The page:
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Opinion & Analysis

Why Kenya’s immigration pattern fans resentment

A Chinese worker carries out a feasibility study on the standard gauge railway, one of the projects financed by China. Photo/FILE
A Chinese worker carries out a feasibility study on the standard gauge railway, one of the projects financed by China. The project is expected to create 30,000 and 2,500 jobs for Kenyans and Chinese respectively. FILE PHOTO | NATION MEDIA GROUP 

Immigration and Africa. When these two words are said in the same sentence, they conjure up images of Africans fleeing from the continent for foreign lands, mainly in the global North, in search of a ‘better life’.

However, this good life sometimes never materialises. The International Organisation of Migration states that many Kenyans seeking employment abroad have become victims of human trafficking and smuggling.

They often find themselves being exploited by unscrupulous employers due to a lack of information and government support to ensure genuine and fair employment. Further, emigration has led to an African ‘brain drain’ as the continent loses some of its best minds to other countries.

However, something is changing. With the pronounced optimism about the continent, Africa is becoming an increasingly attractive destination for foreigners to work and live. Africa is no longer ‘the hopeless continent; it now houses ‘Lion economies’ rising in the midst of renaissance imbued with hope.

In the past, the typical immigrants into Kenya and indeed Africa were those that were here to ‘help’ the country and live in ‘onerous’ conditions that exemplified selflessness.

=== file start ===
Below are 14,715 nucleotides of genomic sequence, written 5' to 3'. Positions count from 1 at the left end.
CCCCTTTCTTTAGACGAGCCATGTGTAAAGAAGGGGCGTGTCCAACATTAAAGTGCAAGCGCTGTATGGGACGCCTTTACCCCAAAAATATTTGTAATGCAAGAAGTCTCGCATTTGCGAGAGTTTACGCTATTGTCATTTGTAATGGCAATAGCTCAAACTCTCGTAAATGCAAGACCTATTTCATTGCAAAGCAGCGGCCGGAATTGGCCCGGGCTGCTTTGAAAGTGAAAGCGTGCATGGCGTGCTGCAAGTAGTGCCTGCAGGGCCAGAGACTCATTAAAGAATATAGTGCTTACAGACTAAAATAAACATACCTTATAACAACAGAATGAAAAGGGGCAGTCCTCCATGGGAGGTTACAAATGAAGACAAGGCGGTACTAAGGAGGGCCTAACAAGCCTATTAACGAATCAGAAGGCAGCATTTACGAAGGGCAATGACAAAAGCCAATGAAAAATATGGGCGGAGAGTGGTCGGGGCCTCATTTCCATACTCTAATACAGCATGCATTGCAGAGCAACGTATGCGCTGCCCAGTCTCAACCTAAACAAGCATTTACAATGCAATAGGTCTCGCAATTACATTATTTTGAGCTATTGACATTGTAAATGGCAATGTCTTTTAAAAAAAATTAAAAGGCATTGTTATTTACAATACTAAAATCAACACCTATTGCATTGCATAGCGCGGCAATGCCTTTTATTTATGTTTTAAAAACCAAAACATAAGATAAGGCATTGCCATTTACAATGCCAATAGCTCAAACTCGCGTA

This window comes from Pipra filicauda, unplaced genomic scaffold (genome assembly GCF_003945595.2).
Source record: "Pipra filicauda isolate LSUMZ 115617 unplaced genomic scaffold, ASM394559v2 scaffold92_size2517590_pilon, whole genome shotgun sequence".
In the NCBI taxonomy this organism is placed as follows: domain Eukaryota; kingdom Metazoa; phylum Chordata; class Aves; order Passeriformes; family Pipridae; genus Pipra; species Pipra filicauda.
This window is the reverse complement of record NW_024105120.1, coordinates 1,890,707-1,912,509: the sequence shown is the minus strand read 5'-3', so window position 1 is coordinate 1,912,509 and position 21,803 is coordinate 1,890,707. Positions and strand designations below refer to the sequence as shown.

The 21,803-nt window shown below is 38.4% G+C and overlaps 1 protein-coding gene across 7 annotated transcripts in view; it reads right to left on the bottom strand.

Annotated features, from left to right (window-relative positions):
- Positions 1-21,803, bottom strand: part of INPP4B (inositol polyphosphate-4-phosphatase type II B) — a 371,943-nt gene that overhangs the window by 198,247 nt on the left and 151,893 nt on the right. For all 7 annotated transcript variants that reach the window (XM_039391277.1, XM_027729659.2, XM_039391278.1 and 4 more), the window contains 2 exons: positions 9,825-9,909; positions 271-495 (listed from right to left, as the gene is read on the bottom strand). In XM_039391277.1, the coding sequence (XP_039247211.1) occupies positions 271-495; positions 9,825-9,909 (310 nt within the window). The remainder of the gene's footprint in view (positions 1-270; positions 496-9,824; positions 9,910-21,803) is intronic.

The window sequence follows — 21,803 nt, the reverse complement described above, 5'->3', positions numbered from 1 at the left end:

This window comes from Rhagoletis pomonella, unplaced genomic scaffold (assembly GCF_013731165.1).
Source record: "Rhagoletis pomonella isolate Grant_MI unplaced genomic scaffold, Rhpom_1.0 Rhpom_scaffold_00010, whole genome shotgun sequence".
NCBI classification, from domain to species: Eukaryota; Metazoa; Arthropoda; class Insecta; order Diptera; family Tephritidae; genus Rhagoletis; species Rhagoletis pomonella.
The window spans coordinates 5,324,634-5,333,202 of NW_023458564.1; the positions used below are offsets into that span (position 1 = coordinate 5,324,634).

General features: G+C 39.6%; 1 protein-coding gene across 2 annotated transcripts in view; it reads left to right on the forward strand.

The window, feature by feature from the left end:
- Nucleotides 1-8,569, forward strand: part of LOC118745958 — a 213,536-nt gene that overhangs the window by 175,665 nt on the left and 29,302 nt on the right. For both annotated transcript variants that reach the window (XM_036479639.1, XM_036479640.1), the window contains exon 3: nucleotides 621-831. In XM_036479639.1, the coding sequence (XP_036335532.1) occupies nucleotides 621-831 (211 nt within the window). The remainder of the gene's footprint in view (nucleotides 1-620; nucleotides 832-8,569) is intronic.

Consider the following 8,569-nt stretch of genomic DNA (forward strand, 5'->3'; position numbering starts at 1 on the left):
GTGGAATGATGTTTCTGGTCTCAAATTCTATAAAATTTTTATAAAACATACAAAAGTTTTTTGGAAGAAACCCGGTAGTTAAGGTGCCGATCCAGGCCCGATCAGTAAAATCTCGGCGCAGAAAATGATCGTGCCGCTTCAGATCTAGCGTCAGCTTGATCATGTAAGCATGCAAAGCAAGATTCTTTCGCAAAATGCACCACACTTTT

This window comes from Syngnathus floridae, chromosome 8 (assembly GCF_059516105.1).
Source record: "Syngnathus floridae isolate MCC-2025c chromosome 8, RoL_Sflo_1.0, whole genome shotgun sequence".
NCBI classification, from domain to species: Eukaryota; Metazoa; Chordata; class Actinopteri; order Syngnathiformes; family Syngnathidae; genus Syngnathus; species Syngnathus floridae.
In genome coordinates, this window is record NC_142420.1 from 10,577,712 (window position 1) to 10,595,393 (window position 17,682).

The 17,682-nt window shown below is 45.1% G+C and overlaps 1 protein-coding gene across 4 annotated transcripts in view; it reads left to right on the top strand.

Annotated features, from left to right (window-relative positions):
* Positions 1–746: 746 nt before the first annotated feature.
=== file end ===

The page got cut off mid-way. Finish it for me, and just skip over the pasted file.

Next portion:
So immigration isn’t new but there is a fresh twist to the plot — foreigners seem to be increasingly choosing Kenya and Africa as a prized location to move to and start a new life.

Although some still come with the colonial mentality of saving Africa, more foreigners consider coming to Kenya as an opportunity to make money, whether as an entrepreneur or an employee.

One country with notable population influxes into the country is China. Xinhua, China’s official news agency, estimates the total population of Chinese working and living in Africa to be as many as 750,000. The trend is not expected to change.

It is, therefore, wise to analyse and explore the economic implications of the immigration as well as some of the problems it is causing or is likely to cause.  

The biggest concern is immigrants never enter Kenya at the base of the pyramid, but rather join an immigrant elite at the top of the socio-economic ladder.

European and North American immigrants tend to be expatriates who have cushy salaries, live in exclusive suburbs, have an arm-load of household support and live a life in the more affluent economic bracket with a lifestyle most could probably never afford in their home countries.

This rarely ever happens when Kenyans migrate to the West — they almost never end up at the top of the economic ladder. The problem with immigrants consistently landing at the top end of the pyramid in Kenya is one of perception to economic access and socio-economic graduation.

Life is still hard for many Kenyans and opportunities to get a step up can be difficult. Networks, connections, skills and an awareness of available opportunities are required for Kenyans to move up the social ladder. Many do not have this combination of variables.

Those in underdeveloped rural areas are mostly left out of the loop. So there is a risk of the development of an upper crust of an immigrant elite that have a much better quality of life than the average Kenyan.